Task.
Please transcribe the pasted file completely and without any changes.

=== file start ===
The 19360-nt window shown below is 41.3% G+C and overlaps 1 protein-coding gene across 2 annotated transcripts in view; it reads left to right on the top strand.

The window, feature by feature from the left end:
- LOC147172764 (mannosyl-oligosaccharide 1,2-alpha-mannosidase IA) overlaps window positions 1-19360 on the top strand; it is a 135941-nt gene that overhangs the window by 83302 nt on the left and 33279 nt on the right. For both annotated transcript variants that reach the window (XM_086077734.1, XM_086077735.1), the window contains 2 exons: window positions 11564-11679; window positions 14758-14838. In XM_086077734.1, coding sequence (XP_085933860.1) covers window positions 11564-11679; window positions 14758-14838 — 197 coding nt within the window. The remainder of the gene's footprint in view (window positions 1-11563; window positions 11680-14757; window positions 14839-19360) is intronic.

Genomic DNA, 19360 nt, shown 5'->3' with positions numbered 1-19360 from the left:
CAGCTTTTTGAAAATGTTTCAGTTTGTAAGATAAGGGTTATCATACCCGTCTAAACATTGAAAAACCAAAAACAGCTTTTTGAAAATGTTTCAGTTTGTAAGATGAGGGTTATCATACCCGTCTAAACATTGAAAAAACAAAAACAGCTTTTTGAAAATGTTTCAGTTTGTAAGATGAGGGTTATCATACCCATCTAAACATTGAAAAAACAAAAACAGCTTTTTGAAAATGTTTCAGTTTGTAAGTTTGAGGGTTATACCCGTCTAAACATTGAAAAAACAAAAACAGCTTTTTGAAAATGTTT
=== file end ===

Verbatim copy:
The 19360-nt window shown below is 41.3% G+C and overlaps 1 protein-coding gene across 2 annotated transcripts in view; it reads left to right on the top strand.

The window, feature by feature from the left end:
- LOC147172764 (mannosyl-oligosaccharide 1,2-alpha-mannosidase IA) overlaps window positions 1-19360 on the top strand; it is a 135941-nt gene that overhangs the window by 83302 nt on the left and 33279 nt on the right. For both annotated transcript variants that reach the window (XM_086077734.1, XM_086077735.1), the window contains 2 exons: window positions 11564-11679; window positions 14758-14838. In XM_086077734.1, coding sequence (XP_085933860.1) covers window positions 11564-11679; window positions 14758-14838 — 197 coding nt within the window. The remainder of the gene's footprint in view (window positions 1-11563; window positions 11680-14757; window positions 14839-19360) is intronic.

Genomic DNA, 19360 nt, shown 5'->3' with positions numbered 1-19360 from the left:
CAGCTTTTTGAAAATGTTTCAGTTTGTAAGATAAGGGTTATCATACCCGTCTAAACATTGAAAAACCAAAAACAGCTTTTTGAAAATGTTTCAGTTTGTAAGATGAGGGTTATCATACCCGTCTAAACATTGAAAAAACAAAAACAGCTTTTTGAAAATGTTTCAGTTTGTAAGATGAGGGTTATCATACCCATCTAAACATTGAAAAAACAAAAACAGCTTTTTGAAAATGTTTCAGTTTGTAAGTTTGAGGGTTATACCCGTCTAAACATTGAAAAAACAAAAACAGCTTTTTGAAAATGTTT